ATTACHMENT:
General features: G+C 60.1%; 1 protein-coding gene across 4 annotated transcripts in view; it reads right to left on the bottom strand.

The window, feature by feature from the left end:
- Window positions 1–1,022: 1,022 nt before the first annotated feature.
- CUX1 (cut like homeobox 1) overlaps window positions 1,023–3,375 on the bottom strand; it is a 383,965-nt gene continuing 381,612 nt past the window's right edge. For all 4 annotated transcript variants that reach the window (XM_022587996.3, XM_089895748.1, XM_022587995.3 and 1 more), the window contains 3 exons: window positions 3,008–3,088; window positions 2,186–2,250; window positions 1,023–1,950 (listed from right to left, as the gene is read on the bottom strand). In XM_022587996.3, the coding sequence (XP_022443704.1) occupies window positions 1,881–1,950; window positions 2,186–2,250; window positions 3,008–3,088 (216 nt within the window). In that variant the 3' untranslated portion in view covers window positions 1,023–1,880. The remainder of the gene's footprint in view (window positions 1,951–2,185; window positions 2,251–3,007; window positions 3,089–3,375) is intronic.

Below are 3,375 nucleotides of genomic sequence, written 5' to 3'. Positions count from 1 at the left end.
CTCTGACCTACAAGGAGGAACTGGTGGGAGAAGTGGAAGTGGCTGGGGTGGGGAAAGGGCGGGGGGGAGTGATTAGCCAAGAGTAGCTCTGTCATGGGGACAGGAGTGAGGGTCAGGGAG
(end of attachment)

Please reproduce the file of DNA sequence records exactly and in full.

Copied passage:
General features: G+C 60.1%; 1 protein-coding gene across 4 annotated transcripts in view; it reads right to left on the bottom strand.

The window, feature by feature from the left end:
- Window positions 1–1,022: 1,022 nt before the first annotated feature.
- CUX1 (cut like homeobox 1) overlaps window positions 1,023–3,375 on the bottom strand; it is a 383,965-nt gene continuing 381,612 nt past the window's right edge. For all 4 annotated transcript variants that reach the window (XM_022587996.3, XM_089895748.1, XM_022587995.3 and 1 more), the window contains 3 exons: window positions 3,008–3,088; window positions 2,186–2,250; window positions 1,023–1,950 (listed from right to left, as the gene is read on the bottom strand). In XM_022587996.3, the coding sequence (XP_022443704.1) occupies window positions 1,881–1,950; window positions 2,186–2,250; window positions 3,008–3,088 (216 nt within the window). In that variant the 3' untranslated portion in view covers window positions 1,023–1,880. The remainder of the gene's footprint in view (window positions 1,951–2,185; window positions 2,251–3,007; window positions 3,089–3,375) is intronic.

Below are 3,375 nucleotides of genomic sequence, written 5' to 3'. Positions count from 1 at the left end.
CTCTGACCTACAAGGAGGAACTGGTGGGAGAAGTGGAAGTGGCTGGGGTGGGGAAAGGGCGGGGGGGAGTGATTAGCCAAGAGTAGCTCTGTCATGGGGACAGGAGTGAGGGTCAGGGAG